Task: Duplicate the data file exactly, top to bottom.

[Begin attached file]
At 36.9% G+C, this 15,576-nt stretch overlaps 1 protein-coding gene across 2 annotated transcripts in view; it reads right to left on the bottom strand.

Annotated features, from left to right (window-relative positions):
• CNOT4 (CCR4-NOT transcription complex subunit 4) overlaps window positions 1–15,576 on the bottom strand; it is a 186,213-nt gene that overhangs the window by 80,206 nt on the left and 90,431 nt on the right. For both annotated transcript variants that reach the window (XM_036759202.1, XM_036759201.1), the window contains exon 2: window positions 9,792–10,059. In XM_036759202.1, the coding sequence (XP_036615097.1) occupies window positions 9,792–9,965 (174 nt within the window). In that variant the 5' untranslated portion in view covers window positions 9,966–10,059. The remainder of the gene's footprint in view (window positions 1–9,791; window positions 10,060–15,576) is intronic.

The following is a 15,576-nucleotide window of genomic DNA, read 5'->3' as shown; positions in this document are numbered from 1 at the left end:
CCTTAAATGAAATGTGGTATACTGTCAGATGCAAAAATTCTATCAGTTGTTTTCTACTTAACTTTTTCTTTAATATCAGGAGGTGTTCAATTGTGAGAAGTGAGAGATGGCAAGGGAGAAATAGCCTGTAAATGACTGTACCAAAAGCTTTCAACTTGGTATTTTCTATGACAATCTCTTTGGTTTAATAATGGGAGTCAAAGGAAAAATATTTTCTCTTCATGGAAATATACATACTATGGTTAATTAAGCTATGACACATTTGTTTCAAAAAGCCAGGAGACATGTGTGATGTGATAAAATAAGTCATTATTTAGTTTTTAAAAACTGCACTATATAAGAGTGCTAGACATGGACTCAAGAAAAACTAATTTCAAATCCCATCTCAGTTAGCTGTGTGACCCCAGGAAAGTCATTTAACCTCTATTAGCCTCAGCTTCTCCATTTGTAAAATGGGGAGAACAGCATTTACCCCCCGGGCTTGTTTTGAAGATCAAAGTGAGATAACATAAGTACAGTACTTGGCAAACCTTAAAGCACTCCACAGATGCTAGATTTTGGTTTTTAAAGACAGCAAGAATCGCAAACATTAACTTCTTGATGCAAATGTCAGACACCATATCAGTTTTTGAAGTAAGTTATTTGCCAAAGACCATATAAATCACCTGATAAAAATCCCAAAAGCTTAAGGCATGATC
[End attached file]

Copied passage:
At 36.9% G+C, this 15,576-nt stretch overlaps 1 protein-coding gene across 2 annotated transcripts in view; it reads right to left on the bottom strand.

Annotated features, from left to right (window-relative positions):
• CNOT4 (CCR4-NOT transcription complex subunit 4) overlaps window positions 1–15,576 on the bottom strand; it is a 186,213-nt gene that overhangs the window by 80,206 nt on the left and 90,431 nt on the right. For both annotated transcript variants that reach the window (XM_036759202.1, XM_036759201.1), the window contains exon 2: window positions 9,792–10,059. In XM_036759202.1, the coding sequence (XP_036615097.1) occupies window positions 9,792–9,965 (174 nt within the window). In that variant the 5' untranslated portion in view covers window positions 9,966–10,059. The remainder of the gene's footprint in view (window positions 1–9,791; window positions 10,060–15,576) is intronic.

The following is a 15,576-nucleotide window of genomic DNA, read 5'->3' as shown; positions in this document are numbered from 1 at the left end:
CCTTAAATGAAATGTGGTATACTGTCAGATGCAAAAATTCTATCAGTTGTTTTCTACTTAACTTTTTCTTTAATATCAGGAGGTGTTCAATTGTGAGAAGTGAGAGATGGCAAGGGAGAAATAGCCTGTAAATGACTGTACCAAAAGCTTTCAACTTGGTATTTTCTATGACAATCTCTTTGGTTTAATAATGGGAGTCAAAGGAAAAATATTTTCTCTTCATGGAAATATACATACTATGGTTAATTAAGCTATGACACATTTGTTTCAAAAAGCCAGGAGACATGTGTGATGTGATAAAATAAGTCATTATTTAGTTTTTAAAAACTGCACTATATAAGAGTGCTAGACATGGACTCAAGAAAAACTAATTTCAAATCCCATCTCAGTTAGCTGTGTGACCCCAGGAAAGTCATTTAACCTCTATTAGCCTCAGCTTCTCCATTTGTAAAATGGGGAGAACAGCATTTACCCCCCGGGCTTGTTTTGAAGATCAAAGTGAGATAACATAAGTACAGTACTTGGCAAACCTTAAAGCACTCCACAGATGCTAGATTTTGGTTTTTAAAGACAGCAAGAATCGCAAACATTAACTTCTTGATGCAAATGTCAGACACCATATCAGTTTTTGAAGTAAGTTATTTGCCAAAGACCATATAAATCACCTGATAAAAATCCCAAAAGCTTAAGGCATGATC